Aqua Metals (AQMS.Q) goes up in smoke as their Aqua Refining plant catches fire on Friday


Bad news for Aqua Metals (AQMS.Q) investors, because the stock price plummeted 43.4% after fire gutted their Nevada-based Aqua Refining plant Friday night.

The fire started after hours and resulted in no injuries. The cause of the fire isn’t known and the company is working with local authorities to investigate the origin of ignition and the root cause of the blaze.

“We have up to $50,000,000 in property casualty and business continuity and loss of production coverages and we are currently reviewing available insurance coverage.  We will pursue all available claims for insurance recovery to restore the AquaRefinery to its pre-fire state and commencement of operations of all 16 AquaRefining modules,” said Steve Cotton, president of CEO of Aqua Metals.

The company’s AquaRefining technology works on lead recycling using a patented AquaRefining technology. The tech works at room temperature, and is a water-based process that releases less pollution. The systems allow the company to reduce their environmental footprint while scaling recycling production capacity by licensing the AquaRefining tech to partners.

AquaRefining uses electroplating with continuous removal of lead enabling one module to produce roughly 2.5 – 3 tonnes of ultra pure lead per day. The technology is constructed as modular systems that can enable smelting operations to increase global lead production without increasing emissions.

The principle use value for this technology includes electric cars, internet data centres, alternative energy including solar, wind and grid-scale storage.

At one point the flames reached the upper roof-line of the AquaRefinery area and damaged the roof. The fire, intense heat and smoke damaged their 16 AquaRefining modules, control wiring and other supporting infrastructure. The intense heat also released 1,600 gallons of concentrate used in the refining process. The concentrate, mingled with thousands of gallons of water used to put the fire out, ended up as one inch of liquid spread out throughout the entire plant, including the operational offices.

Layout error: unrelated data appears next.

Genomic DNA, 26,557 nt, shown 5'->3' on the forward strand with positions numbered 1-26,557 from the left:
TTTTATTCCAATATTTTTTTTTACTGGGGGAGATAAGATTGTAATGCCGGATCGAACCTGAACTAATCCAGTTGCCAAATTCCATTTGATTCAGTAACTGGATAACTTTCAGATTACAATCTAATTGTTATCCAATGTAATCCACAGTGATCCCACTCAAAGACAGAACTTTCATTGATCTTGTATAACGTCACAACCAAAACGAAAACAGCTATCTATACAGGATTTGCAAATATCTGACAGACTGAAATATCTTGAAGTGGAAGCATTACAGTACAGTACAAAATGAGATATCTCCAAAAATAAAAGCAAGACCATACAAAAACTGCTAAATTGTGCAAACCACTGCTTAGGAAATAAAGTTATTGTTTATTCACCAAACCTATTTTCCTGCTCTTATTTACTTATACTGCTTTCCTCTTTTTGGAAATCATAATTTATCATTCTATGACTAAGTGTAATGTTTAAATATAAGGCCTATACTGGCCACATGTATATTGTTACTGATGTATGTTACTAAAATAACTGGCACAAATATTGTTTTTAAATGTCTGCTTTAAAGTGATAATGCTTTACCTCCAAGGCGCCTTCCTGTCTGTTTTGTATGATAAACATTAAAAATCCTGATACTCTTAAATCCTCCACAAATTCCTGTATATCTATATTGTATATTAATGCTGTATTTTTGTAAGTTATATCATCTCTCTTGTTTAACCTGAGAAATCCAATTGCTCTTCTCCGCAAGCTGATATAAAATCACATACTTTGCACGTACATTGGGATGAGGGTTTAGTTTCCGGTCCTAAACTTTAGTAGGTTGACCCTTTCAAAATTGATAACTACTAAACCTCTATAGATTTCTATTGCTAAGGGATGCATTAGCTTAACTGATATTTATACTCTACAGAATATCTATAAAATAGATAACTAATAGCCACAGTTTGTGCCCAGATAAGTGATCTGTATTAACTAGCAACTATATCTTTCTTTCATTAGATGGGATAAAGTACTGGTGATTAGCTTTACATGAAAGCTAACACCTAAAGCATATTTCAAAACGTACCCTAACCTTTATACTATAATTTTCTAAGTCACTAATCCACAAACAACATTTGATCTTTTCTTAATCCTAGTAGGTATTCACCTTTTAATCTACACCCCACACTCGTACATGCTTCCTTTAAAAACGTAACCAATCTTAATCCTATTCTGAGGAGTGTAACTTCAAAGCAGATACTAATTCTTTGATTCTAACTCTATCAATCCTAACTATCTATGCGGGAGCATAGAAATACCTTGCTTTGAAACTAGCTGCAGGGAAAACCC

The company has already started recapturing the liquid and placing it back in its water treatment plant and tanks. The floor to ceiling firewall between the Refining area and the rest of the plant kept most of the damage localized to the refining area. The firewall also spared the key front-end process equipment, such as the battery breaker, concentrate production area, kettles and ingot casting, water treatment and recovery and other important areas of the plant.


The power will remain off until the company, utility provider and regulators are confident about the plant’s safety. In the meantime, the plant’s vital systems, safety and security will be run on generators.

Right now it’s too early for the company to know what kind of a pocketbook hit they’re going to take in both time and material as they put their operation back together. They’ll determine timelines, costs and availability of insurance coverage as inspections and damage assessments continue. The company estimates that the rebuild will take several months.

“First, I am most thankful that this major event did not result in any injuries.  Second, I want to sincerely thank the Storey County Fire Protection District, Reno Fire Department, Sparks Fire Department, North Lyon County Fire Protection District, and Truckee Meadows Fire Protection District for their rapid and effective response which clearly greatly reduced the potential damage this fire could have caused,” said Cotton.

—Joseph Morton

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